Burning for You
There are racing games that are more realistic, some that are more futuristic, and some that are more hilarious -- but since it debuted in 2001, there's been no racing game that's more fun than the Burnout series. Combining tight controls, a serious sense of speed and spectacular crashes that would make Michael Bay jealous, this arcade driving series has been a favorite of action fans, driving enthusiasts and explosion fetishists alike. Of course, it's helped that over the course of six games the series hasn't strayed too far from what made it great to begin with and that it has only gone through evolutions, not revolutions. All that changes with the seventh installment, Burnout Paradise, which EA will release for the Xbox 360 and PlayStation 3 on Jan. 22. For the first time, the series will employ an open-world approach, eschewing menus, progression ladders and many of the things that are standard equipment on most racing games. While this left some longtime fans (present company included) feeling cautious instead of enthusiastic, according to Criterion Games' Nick Cannon, the game's senior producer, just playing the new game will calm any fan's fears.
Crispy Gamer: I think we can safely assume that everyone knows the Burnout games are racing games, but how is Paradise different from the others in the series?
Nick Cannon: With Burnout Paradise we wanted to create a truly next-gen experience. This means changing gaming conventions, and to do that, we have thrown everything away and started from scratch. Obviously, it's still Burnout, with its amazing sense of speed, aggressive racing, big drifts, etc., but now we've moved the game into an open world. There are no menus or loading screens in the game, as you do everything while you are playing your game. We never take you out of the game world, even for online. We hate sitting and wasting time in lobbies, so we've gotten rid of that step, and now you connect online while playing the game. It's that simple. There are still the classic Race and Road Rage modes, but we've added the all-new Marked Man and Stunt Run modes. Additionally, we've completely changed the crash mode -- it's now called Showtime, and you can crash anytime, anywhere in the game world. The whole point of Burnout Paradise is that you are free to do anything, anytime.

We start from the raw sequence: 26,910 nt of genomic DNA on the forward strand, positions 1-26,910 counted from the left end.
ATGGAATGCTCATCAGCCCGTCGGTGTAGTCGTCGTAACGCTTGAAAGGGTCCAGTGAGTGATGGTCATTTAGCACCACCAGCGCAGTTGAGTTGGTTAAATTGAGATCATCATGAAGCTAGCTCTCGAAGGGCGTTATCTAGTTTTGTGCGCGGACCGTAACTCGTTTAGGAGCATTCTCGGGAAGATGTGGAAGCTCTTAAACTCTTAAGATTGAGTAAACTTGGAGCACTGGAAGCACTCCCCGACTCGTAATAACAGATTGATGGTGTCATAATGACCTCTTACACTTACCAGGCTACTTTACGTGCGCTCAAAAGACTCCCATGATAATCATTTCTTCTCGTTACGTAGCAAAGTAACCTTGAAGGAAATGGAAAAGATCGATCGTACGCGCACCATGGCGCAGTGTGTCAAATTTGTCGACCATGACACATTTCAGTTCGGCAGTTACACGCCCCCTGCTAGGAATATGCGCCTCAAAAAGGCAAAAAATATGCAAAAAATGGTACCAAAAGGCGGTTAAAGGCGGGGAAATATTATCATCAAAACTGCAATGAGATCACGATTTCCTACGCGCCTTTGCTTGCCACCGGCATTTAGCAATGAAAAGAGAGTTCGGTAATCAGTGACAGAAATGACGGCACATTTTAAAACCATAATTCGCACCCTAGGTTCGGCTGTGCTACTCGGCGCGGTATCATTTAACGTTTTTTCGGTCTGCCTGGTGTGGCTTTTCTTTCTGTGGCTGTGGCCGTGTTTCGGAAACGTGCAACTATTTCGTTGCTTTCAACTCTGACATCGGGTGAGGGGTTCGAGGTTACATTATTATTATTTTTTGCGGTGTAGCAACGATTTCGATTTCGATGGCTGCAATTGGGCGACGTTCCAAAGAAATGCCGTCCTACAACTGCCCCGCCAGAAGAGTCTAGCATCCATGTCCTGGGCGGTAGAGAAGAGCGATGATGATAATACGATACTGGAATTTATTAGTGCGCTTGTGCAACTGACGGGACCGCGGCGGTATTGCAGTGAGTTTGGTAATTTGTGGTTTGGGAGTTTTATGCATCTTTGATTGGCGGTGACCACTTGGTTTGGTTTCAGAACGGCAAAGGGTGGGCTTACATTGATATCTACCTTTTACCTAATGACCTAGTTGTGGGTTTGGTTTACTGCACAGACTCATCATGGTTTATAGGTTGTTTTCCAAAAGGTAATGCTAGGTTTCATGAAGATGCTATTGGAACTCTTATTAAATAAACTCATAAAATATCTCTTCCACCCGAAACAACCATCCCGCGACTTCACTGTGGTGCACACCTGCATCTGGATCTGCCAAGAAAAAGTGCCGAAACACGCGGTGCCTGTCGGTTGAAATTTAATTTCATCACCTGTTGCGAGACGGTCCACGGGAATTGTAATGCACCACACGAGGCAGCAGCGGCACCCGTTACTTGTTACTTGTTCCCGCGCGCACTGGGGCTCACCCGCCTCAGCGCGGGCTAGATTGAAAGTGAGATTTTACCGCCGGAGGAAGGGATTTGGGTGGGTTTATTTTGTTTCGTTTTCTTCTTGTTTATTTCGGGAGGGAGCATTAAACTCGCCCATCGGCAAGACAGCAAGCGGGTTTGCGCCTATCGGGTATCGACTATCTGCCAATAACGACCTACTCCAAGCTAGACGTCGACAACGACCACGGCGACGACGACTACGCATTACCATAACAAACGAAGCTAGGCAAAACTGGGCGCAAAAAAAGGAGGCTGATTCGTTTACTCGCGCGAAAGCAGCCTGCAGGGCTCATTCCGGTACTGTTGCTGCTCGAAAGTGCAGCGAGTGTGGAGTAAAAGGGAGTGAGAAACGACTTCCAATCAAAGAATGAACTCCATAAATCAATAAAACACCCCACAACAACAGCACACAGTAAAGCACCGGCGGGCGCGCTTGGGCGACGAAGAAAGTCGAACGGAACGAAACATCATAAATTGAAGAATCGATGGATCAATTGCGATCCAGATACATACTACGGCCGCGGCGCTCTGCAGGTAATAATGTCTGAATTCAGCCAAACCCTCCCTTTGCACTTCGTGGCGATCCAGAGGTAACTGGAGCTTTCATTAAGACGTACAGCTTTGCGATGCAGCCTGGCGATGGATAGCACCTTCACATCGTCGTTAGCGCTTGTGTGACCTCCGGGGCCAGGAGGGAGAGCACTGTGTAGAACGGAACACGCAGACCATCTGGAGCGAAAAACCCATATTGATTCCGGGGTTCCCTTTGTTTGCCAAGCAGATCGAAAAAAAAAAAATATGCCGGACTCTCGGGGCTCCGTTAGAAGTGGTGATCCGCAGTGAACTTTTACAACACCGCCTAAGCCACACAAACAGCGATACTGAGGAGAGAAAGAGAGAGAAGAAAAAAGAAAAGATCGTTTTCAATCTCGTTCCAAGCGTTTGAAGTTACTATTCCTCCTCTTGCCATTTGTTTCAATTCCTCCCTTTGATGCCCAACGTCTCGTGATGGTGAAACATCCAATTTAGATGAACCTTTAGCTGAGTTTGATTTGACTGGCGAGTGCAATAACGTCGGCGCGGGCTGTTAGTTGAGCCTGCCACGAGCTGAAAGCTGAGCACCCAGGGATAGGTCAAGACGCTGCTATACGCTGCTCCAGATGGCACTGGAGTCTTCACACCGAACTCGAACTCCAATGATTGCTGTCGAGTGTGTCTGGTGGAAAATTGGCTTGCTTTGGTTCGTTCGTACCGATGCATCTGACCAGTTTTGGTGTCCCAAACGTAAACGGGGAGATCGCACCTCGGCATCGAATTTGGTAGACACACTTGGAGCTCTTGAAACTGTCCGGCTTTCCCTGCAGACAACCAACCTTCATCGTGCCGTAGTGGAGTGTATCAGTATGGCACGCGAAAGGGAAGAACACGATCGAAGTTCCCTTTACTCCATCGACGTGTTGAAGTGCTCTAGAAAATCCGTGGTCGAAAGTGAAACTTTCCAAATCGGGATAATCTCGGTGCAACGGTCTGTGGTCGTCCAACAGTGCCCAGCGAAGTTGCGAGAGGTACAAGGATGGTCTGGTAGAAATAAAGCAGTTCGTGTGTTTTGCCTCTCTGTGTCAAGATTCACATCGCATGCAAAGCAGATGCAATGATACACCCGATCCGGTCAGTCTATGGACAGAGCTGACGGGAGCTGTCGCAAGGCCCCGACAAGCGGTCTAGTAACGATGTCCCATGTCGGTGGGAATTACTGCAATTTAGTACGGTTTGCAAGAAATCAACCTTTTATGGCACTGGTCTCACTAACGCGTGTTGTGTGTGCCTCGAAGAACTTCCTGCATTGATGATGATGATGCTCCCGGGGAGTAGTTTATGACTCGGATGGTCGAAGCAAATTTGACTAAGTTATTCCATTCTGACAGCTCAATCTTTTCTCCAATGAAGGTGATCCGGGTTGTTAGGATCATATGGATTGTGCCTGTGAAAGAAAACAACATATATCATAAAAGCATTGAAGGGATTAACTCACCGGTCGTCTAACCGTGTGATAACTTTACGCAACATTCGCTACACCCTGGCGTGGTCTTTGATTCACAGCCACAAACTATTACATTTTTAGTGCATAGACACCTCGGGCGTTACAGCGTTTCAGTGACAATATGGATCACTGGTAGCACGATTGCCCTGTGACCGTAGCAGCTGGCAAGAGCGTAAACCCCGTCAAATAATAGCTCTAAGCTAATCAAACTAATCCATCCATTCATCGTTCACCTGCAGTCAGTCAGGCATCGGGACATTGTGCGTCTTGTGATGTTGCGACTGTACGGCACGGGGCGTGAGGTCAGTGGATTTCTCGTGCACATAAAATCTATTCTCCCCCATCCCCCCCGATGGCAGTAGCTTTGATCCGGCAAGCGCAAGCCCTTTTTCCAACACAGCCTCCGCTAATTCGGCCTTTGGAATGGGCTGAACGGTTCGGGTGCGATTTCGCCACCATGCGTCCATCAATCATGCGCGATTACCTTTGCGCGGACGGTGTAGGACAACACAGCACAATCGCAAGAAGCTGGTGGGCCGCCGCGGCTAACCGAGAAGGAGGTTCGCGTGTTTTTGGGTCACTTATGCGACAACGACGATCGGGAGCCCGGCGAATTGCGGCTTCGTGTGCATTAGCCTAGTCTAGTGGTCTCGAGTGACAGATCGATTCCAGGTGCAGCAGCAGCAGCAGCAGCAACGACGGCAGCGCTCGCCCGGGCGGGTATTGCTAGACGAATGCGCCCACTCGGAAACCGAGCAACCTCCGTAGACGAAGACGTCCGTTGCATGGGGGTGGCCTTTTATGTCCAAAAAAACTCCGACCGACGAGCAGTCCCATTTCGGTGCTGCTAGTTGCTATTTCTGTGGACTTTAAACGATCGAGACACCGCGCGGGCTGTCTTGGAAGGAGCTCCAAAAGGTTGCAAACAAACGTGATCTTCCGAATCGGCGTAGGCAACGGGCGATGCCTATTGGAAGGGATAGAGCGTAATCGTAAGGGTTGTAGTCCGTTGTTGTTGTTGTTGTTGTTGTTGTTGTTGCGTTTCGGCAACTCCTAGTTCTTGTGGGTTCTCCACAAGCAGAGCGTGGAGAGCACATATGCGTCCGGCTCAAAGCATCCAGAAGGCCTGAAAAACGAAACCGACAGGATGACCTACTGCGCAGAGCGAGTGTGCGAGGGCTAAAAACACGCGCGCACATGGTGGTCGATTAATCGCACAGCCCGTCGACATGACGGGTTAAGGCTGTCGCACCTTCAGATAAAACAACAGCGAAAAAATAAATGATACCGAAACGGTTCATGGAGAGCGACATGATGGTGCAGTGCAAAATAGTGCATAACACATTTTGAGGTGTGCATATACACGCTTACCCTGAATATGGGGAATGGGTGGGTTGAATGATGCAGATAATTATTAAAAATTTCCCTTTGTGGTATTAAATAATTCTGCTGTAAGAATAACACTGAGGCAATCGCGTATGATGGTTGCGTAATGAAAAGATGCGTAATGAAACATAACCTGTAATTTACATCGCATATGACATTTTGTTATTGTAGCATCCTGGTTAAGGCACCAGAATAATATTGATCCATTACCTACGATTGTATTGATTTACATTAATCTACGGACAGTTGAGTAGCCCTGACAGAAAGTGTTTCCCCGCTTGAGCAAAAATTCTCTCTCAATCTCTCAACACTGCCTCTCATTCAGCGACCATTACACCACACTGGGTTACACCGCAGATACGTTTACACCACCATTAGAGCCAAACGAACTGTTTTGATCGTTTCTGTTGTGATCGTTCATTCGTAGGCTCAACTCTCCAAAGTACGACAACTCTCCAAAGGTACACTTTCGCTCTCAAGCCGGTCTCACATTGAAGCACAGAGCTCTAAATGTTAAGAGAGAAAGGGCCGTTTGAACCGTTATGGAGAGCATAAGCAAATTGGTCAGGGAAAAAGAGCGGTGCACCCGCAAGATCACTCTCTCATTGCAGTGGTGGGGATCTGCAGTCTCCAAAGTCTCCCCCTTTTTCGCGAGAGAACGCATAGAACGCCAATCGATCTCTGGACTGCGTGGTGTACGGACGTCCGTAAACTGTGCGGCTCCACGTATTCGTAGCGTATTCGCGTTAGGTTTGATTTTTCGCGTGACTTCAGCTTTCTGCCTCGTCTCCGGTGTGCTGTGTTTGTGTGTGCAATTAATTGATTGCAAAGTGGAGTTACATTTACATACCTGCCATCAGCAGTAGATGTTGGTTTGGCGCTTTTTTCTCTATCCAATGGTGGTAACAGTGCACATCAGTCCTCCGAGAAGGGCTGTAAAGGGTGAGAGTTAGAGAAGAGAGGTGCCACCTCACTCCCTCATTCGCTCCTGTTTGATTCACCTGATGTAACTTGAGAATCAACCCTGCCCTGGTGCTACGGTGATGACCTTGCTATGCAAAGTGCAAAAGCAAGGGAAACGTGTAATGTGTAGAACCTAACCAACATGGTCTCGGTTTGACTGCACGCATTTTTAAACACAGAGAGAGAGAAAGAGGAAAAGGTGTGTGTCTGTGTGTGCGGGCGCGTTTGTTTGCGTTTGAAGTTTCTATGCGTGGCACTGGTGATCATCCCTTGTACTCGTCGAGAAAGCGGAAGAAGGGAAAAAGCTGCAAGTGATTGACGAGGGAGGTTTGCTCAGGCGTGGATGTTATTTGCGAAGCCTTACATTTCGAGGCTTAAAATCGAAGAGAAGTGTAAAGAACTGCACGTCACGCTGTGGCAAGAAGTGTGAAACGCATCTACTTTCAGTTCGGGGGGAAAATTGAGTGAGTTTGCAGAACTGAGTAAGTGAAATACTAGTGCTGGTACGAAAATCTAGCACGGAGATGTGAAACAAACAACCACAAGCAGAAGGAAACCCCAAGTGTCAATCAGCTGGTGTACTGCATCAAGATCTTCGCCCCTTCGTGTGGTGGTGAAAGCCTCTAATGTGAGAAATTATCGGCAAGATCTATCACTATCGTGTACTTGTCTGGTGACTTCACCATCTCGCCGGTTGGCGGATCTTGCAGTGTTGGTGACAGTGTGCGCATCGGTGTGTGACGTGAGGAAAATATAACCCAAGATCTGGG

Crispy Gamer: Why did you guys feel like you needed to set it in an open world?
Cannon: Basically, it's something we've always wanted to do with Burnout; we just never had the power in the machines to be able to do it until now. Burnout has to run at 60 FPS, and to have all the great effects and visuals on PlayStation 2 and Xbox, we had to confine ourselves to the tube that is a track. Moving to an open world has allowed us to give the user complete and utter freedom, and that's what we feel next-gen gaming is all about.
Crispy Gamer: So how exactly do you play a racing game in an open-world setting?
Cannon: Well, the whole point is that it's completely up to you. Everything is open from the start and there are 120 events in the game. You can choose where you start and the mode in which you start.
Crispy Gamer: What kinds of races are included this time around?
Cannon: As I've already said, we have Race and Road Rage, along with two great new modes. There's Marked Man, which is all about surviving from Point A to Point B while menacing black cars try to take you down. The beauty of this mode is that by knowing where the shortcuts are you can avoid your enemies, as they tend to stick to the open roads. In Stunt Run, it's all about scoring the most points through jumps, spins and barrel rolls. The great thing about both of these modes is that your knowledge of the city will give you an advantage because knowing the nearest shortcuts or the routes with the biggest jumps is pivotal to your success.